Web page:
The order states that the “national defense and public safety goals that we seek to achieve by requiring these outage reports would be seriously undermined if we were to permit these reports to fall into the hands of terrorists who seek to cripple the nations communications infrastructure.”
Critics of the new rules, however, complain that the FCCs decision lacks specific justification for granting the carriers something they had long desired. Well before the commission began considering a reversal of policy in February of this year—and even before the terrorist attacks of Sept. 11, 2001—it was pressing for more information from carriers, which simultaneously lobbied to restrict the information. Until August, the FCC remained steadfastly committed to open records.
“Why was [disclosure of] a leaky pipe in the public interest a year ago, and now its an Osama bin Laden issue?” Moir asked, questioning the stated reasons for the policy change. “This was clearly a political decision driven at the [commissioners level]. This was just a quid pro quo side deal with carriers.”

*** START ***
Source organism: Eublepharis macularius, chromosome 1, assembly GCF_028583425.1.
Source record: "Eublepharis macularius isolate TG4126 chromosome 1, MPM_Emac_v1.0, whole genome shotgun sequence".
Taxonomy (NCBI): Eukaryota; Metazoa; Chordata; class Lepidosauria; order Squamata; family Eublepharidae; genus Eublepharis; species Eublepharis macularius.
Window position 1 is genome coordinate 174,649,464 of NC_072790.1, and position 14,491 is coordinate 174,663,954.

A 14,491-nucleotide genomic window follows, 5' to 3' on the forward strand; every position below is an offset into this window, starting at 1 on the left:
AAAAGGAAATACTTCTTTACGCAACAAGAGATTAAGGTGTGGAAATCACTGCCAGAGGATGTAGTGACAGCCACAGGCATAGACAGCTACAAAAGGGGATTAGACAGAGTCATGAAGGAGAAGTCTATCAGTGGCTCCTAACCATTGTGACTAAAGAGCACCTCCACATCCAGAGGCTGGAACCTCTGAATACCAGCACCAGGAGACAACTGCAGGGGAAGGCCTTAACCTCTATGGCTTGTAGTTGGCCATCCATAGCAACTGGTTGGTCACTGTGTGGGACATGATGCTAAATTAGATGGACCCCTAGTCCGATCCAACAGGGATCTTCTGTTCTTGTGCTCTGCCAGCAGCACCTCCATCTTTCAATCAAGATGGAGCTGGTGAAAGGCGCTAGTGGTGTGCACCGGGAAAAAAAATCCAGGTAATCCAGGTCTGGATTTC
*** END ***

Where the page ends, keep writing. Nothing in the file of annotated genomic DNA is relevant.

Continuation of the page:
Officials in the FCCs Office of Engineering and Technology—which handled the proceeding—maintain that changed circumstances alone guided the new rules, which apply only to new outage reports. But outside OET, agency employees acknowledged that the commission, pressed by the Department of Homeland Security, was eager to begin collecting more data from carriers.
“They wanted to get this information, and the industry was raising a big stink about giving it to them,” said an agency employee who asked not to be named. “They wanted to get this thing going as soon as possible and liberalize later.”
How Far To Go
How far to go?
The fcc did not go so far as to prohibit all network vulnerability data from reaching the public—only that the information wont reach the public via the FCC. Despite the stated fears about terrorism, the decision has no impact on what carriers can tell their customers—or anyone else. Typically, per contract terms, network operators inform enterprise users about the nature and circumstances surrounding service outages, and spokespeople for Verizon, Qwest, AT&T Corp. and Sprint Corp. said the FCCs new policy will not affect that outreach.